The Rise and Fall of Internet Sports Bookie and Poker Pro James Giordano

From Bluff magazine to court, James Giordano was wired for success until Queens prosecutors captured him in their web

Bee and his partner, Steve Eisman, came back with the written opinion that Giordano's business—based in a foreign country but doing business with American bettors—could face a legal risk, but much of the law was unclear: The 1961 Wire Act banned gambling across state lines, but it was unclear whether this prevented transactions from a foreign country.

Giordano says that he asked his lawyers to reach out to local prosecutors directly for further feedback.

"Steve gets back to me, and he says they told him, 'As long as he doesn't have a bookmaking operation in Long Island, best wishes,' " Giordano says. "Direct quote."

Government schizophrenia: While Rep. Barney Frank (below) works to legalize Internet gambling, prosecutors like Queens D.A. Richard Brown target it.
Courtesy Queens District Attorney’s Office
Government schizophrenia: While Rep. Barney Frank (below) works to legalize Internet gambling, prosecutors like Queens D.A. Richard Brown target it.

It was an encouraging reaction, but it was also informal.

Buoyed by what Bee had found, Giordano moved with his wife to the Caribbean island of St. Maarten, which had legalized sports betting. He found a business partner and obtained a license through the government of the Netherlands Antilles. He opened his sports-betting business in November of 1997.

Giordano's initial website was a "cash post-up business." In a typical bookmaking arrangement, the bookie advances the gambler a line of credit, collects on the losses, and pays out on the wins. But in cash post-up, the gambler deposits an amount of money with the bookie and bets against that cash reserve. The bookmaker deducts the losses from that account, and deposits the wins.

But it wasn't easy signing up new bettors. Giordano says it cost him up to $100,000 a month in marketing and advertising to bring in 100 customers. "In the long run, it wasn't worth it," he says.

By 2000, the initial website had evolved into another site, "Play with Al" (, and a new business model, known as "head count."

Who was Al? None other than pornographer and former Screw magazine publisher Al Goldstein, who, after a fairly legendary career as the anti–Hugh Hefner, lost his magazine in 2003, went broke, became homeless, and now, aged 73 and divorced five times, lives in the Rockaways.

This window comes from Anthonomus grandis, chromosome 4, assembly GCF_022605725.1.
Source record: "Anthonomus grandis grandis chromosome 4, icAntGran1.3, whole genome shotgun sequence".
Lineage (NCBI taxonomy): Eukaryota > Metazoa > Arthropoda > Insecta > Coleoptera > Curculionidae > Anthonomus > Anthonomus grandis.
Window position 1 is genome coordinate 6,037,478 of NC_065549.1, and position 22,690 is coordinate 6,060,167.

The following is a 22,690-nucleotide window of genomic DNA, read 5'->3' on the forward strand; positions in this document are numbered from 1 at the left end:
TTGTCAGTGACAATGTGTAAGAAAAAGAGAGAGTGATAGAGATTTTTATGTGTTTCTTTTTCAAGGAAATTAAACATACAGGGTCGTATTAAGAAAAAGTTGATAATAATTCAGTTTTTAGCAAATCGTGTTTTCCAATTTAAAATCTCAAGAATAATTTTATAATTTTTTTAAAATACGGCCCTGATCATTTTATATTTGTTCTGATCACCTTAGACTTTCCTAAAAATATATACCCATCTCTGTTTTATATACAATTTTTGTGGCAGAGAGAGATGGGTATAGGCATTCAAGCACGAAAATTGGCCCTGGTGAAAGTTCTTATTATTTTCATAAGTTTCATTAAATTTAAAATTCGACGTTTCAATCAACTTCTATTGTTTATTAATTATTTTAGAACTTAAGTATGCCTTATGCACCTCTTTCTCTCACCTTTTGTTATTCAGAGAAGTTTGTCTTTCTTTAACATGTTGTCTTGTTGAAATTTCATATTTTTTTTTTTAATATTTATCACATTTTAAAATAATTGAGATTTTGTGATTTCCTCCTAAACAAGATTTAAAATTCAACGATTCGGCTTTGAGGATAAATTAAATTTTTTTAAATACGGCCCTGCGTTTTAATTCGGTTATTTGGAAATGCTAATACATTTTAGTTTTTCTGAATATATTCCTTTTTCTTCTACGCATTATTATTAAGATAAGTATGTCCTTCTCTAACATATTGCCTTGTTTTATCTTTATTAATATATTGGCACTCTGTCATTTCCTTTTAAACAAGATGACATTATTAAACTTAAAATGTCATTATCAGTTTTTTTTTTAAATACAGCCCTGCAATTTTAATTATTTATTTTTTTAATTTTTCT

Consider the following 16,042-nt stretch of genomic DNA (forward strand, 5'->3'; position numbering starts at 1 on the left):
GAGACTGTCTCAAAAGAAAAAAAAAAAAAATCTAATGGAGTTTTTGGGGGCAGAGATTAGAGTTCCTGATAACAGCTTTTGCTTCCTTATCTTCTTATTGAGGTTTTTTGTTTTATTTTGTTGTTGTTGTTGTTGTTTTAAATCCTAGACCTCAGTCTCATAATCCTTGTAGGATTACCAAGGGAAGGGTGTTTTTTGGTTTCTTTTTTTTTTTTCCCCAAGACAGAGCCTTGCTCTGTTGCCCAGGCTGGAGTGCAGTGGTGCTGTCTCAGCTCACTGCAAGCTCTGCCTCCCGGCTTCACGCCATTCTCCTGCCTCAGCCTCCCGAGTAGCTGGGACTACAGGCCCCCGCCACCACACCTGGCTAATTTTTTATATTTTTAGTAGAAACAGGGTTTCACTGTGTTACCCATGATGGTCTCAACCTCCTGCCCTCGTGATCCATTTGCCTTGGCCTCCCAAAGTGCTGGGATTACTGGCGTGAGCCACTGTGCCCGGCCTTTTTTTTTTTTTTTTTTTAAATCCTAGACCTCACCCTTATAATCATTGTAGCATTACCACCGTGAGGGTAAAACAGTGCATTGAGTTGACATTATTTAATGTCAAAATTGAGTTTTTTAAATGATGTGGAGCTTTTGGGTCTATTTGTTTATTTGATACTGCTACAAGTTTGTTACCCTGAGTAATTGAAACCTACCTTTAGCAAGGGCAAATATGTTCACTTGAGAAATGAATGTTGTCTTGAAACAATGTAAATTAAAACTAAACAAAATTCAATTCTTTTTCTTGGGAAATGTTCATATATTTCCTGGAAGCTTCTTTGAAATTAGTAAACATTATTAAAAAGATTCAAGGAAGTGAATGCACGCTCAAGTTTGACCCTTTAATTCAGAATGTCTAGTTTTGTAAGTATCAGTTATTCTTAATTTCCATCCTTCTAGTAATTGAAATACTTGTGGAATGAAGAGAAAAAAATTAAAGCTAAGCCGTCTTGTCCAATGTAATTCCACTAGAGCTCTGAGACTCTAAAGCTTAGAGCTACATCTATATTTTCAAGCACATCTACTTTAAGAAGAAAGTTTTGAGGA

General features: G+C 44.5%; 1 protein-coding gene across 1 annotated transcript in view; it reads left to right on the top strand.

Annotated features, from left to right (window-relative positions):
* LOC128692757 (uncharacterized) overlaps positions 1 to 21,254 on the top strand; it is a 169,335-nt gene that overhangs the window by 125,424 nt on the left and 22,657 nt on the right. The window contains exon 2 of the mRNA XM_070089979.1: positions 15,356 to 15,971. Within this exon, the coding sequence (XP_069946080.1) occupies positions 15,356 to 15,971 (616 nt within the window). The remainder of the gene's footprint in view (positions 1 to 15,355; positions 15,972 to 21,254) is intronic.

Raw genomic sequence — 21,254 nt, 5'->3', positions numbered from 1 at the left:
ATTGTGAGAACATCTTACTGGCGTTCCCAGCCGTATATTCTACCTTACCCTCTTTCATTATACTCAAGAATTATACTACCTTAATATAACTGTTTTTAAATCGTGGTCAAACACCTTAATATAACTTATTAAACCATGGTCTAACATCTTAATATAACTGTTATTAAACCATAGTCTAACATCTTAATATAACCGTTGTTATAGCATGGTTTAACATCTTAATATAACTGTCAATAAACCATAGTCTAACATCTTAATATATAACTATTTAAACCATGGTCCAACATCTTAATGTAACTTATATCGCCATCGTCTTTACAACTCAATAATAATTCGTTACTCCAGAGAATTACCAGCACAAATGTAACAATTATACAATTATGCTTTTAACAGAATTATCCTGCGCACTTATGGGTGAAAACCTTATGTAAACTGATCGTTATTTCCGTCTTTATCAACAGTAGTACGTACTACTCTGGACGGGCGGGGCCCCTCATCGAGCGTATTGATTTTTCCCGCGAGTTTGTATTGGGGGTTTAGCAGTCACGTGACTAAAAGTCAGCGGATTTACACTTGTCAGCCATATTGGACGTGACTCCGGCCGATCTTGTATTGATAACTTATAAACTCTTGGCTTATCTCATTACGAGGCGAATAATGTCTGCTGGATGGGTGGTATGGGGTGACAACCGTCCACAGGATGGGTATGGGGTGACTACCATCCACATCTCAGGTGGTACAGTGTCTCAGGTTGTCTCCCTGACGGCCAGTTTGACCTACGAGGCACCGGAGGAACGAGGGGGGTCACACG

In 1999, Giordano's son-in-law, Daniel Clarin, had started an Internet porn business, making videos in two legal houses of prostitution owned by Giordano's Caribbean partner.

They met Goldstein at a porn convention. Goldstein later flew to St. Maarten, where he had a short-lived brothel, and agreed to meet with Giordano while he was there.

"I wanted to get into [Internet gambling], because I thought porn wasn't going to last—like it was a patient with cancer," Goldstein tells the Voice.

"Goldstein was a genius, so beyond eccentric that I didn't know what the next word would be," Giordano says.

"Play With Al" was originally conceived as another porn site. But Giordano soon soured on the porn biz: "It's a real dirty business," he says. "This was not for me. I told Daniel that he could get involved in the Internet gaming business with me."

And that's how became a gambling site, even though Al himself wasn't really involved.

"I always liked him, but we didn't end up in business together," Goldstein says.

The new site took a different approach. Giordano says the "head count" business worked like this: Individual bookies paid him $20 per bettor per week in exchange for Internet service, phones, tracking wins and losses, and, of course, setting odds—everything but placing the bets themselves. (On the side, he held on to his own betting clients, unrelated to His idea was to become a kind of ISP for gamblers: He provided the services that others needed for the real action.

"I was not responsible for bets, I was not booking the bets, I was not profiting from the losses, I wasn't responsible for paying the customer or collecting from the customer," he says. "They were buying Internet and phone service. I was charging a service fee."

The two dozen bookies who used his service included Frank Falzarano, a former pro-baseball scout for the Mets and the Nationals; 72-year-old Ralph Piccirilli, a former maître d' with supposed connections to the Genovese crime family; and Peter Mastrandrea, known to his friends as "Slippery Pete."

Each of those men, and 23 others, would be indicted with Giordano, largely for acting as bookies and collection agents in the U.S.

Falzarano would later be indicted again in a separate Internet gambling case that sparked an internal probe by Major League Baseball and reportedly resulted in the firings of several scouts.

Another bookmaker, Don Clarke, started using Giordano's site two years after the two men met over a poker game in Las Vegas.

Giordano hired a U.S. company to build the website and two others to set up security measures. They also created an 800 number.

Clarin was the company controller. Giordano also employed his wife, Priscilla, and their daughter, Melissa.

Giordano used offshore banks, something that prosecutors later characterized as a dodge. But he says it all made perfect sense: "If you have an offshore operation, you deal with offshore banks," he says. "We weren't hiding anything."

Eventually, he says, he was making between $12,000 and $40,000 a week, serving 600 to 2,000 gamblers.

"When you went offshore, you became a professional," he says. "This became a professional business. One of the ways it established integrity was that you would never solicit the customers of one of the agents."

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